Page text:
Today, May 5th, is National Liberation Day in the Netherlands to commemorate the capitulation of the Nazi forces in that country on May 5, 1945. It is a national holiday, although not a statutory day off and employers are allowed to work this out between themselves and their employees. Why mention this day at all? Well, I was born in the Netherlands during WWII, and remain deeply grateful for the fact that Americans and Canadians came over to slay the evil Nazi beast and set us free. Many of them gave their lives for this. This surely was a case of a just war – the grim and sadistic Nazi machine had to be stopped and sent back down the gates of hell from whence it came, goose-stepping and all. So many innocent people died as a result of this war. On both sides.
It wasn’t until much later that I heard about the over-enthusiastic bombing of primarily civilian targets under the direction of Arthur “Bomber” Harris and the RAF, such as the cities of Hamburg, Konigsberg and Dresden. Dresden was fire bombed towards the very end of the war by Harris and Co. when it harboured more than half-a-million civilian refugees from Silesia on the run from Stalin and the Red Army. Estimates remain inexact, but as many as 130,000 civilians may have been killed (incinerated, primarily) during a series of raids on that city. Civilians were targeted to “demoralize” the German fighting forces, but the fact that this happened so close to the end of the war – in February 1945 – with the German army already on the run, makes that a very weak argument. Going to war – even for a noble cause – is a filthy business that cannot be administered without contaminating yourself. Or so it seems.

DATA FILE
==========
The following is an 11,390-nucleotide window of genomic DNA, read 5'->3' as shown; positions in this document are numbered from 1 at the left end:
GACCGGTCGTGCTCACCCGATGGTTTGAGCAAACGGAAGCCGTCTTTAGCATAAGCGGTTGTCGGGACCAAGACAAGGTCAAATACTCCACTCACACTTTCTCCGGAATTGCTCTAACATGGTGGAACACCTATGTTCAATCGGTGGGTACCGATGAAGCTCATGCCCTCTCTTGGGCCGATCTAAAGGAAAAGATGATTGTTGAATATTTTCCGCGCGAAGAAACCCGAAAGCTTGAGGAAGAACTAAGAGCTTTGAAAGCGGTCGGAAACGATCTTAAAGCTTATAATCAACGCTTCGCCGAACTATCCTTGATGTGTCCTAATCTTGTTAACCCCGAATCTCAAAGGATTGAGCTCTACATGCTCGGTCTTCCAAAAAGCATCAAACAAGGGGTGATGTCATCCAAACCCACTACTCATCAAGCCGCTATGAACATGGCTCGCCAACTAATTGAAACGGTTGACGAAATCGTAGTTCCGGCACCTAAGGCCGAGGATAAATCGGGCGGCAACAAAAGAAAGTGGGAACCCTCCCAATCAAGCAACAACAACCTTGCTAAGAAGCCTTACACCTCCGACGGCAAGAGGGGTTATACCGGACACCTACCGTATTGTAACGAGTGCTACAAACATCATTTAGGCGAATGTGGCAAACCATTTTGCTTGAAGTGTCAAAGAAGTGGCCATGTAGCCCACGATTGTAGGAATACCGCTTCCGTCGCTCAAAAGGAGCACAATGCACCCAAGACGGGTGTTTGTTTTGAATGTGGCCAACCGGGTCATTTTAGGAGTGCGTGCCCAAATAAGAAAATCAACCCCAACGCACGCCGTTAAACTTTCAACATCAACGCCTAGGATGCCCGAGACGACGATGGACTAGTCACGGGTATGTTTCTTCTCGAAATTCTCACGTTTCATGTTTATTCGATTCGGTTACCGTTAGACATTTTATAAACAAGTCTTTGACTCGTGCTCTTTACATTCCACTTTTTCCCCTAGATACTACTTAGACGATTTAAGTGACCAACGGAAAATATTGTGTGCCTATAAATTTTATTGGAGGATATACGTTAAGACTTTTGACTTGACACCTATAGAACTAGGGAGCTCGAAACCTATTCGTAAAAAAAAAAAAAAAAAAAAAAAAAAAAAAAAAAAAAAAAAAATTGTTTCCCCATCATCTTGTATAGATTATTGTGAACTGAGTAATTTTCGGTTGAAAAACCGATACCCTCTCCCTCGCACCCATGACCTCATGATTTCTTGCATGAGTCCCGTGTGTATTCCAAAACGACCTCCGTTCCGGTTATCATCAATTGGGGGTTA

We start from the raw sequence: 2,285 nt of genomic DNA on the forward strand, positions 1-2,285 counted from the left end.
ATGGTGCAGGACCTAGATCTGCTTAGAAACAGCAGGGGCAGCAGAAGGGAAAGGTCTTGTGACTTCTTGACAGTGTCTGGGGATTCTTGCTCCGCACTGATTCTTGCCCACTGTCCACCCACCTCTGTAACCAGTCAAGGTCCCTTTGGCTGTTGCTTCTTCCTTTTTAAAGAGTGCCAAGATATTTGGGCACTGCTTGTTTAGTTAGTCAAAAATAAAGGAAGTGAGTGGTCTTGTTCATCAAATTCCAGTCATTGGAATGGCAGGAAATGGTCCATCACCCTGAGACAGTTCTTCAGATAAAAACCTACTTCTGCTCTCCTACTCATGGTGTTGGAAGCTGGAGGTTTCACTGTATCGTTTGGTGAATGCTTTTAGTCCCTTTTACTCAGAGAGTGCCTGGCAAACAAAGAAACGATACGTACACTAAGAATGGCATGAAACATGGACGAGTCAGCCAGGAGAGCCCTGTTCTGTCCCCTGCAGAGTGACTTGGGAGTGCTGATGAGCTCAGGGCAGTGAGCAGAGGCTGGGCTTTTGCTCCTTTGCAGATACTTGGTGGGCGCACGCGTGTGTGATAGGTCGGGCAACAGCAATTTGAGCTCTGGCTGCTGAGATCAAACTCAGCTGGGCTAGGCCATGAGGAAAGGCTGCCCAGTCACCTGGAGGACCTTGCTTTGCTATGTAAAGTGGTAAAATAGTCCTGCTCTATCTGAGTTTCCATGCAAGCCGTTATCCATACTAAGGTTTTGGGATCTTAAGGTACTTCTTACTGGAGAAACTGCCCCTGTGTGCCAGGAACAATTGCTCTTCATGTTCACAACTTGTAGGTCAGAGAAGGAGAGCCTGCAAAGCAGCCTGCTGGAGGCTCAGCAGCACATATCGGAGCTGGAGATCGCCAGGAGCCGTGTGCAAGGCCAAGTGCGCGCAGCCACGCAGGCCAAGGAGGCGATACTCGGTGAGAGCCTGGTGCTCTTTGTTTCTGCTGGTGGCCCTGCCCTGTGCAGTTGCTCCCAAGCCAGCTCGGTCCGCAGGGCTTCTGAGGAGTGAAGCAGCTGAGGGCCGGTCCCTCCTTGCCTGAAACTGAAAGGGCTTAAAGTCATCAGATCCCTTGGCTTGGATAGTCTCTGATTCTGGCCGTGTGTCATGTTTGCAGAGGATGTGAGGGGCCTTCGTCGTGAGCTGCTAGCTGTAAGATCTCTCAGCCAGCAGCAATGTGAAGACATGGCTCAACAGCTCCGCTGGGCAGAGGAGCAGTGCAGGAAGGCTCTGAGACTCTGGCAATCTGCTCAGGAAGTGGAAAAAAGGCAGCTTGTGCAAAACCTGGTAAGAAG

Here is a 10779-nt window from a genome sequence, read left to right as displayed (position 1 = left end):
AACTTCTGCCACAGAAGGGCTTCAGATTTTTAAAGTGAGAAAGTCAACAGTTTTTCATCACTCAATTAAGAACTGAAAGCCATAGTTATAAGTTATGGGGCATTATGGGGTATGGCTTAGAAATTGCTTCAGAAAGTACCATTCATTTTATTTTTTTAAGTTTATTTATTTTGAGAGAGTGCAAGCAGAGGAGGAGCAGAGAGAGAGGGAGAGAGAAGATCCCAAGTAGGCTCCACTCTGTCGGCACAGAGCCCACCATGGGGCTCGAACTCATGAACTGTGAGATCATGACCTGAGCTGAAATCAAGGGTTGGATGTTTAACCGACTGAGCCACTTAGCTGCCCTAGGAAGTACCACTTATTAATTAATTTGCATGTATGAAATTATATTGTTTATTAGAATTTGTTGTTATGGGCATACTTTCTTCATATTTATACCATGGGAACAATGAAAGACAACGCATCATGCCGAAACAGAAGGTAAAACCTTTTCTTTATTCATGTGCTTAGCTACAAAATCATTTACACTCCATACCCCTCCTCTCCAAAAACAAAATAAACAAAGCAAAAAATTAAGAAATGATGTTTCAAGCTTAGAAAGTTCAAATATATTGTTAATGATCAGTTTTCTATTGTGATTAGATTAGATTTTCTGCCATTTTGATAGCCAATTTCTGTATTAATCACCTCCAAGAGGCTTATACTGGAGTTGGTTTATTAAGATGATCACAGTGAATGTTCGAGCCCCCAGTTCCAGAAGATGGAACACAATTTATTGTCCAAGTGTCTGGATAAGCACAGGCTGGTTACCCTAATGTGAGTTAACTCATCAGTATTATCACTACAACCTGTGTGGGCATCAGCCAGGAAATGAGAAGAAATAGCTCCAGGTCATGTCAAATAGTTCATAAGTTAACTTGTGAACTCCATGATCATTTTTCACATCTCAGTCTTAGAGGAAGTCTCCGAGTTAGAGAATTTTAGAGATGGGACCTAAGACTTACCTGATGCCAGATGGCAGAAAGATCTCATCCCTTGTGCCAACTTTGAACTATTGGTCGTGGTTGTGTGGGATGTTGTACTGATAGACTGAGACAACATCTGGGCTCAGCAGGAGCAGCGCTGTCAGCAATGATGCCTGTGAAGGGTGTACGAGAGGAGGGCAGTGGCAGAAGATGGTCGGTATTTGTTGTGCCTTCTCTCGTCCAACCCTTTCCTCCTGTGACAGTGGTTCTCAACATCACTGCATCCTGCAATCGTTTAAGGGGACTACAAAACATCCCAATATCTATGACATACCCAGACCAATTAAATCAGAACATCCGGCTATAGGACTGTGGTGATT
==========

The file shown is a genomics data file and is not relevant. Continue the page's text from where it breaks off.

The dead of Dresden lie in the streets in 1945. Waves of British bombers created a firestorm in which tens of thousands died. The temperature of the masonry in the city’s cathedral reached an estimated 1,000 Celsius. Reports speak of many victims melting in the intense heat, their bodies becoming welded to pavements.
It should be emphasized that the destruction of houses, public utilities, transport and lives, the creation of a refugee problem on an unprecedented scale, and the breakdown of morale both at home and at the battle fronts by fear of extended and intensified bombing, are accepted and intended aims of our bombing policy. They are not by-products of attempts to hit factories.
RAF Air Chief Marshal Arthur Harris, October, 1943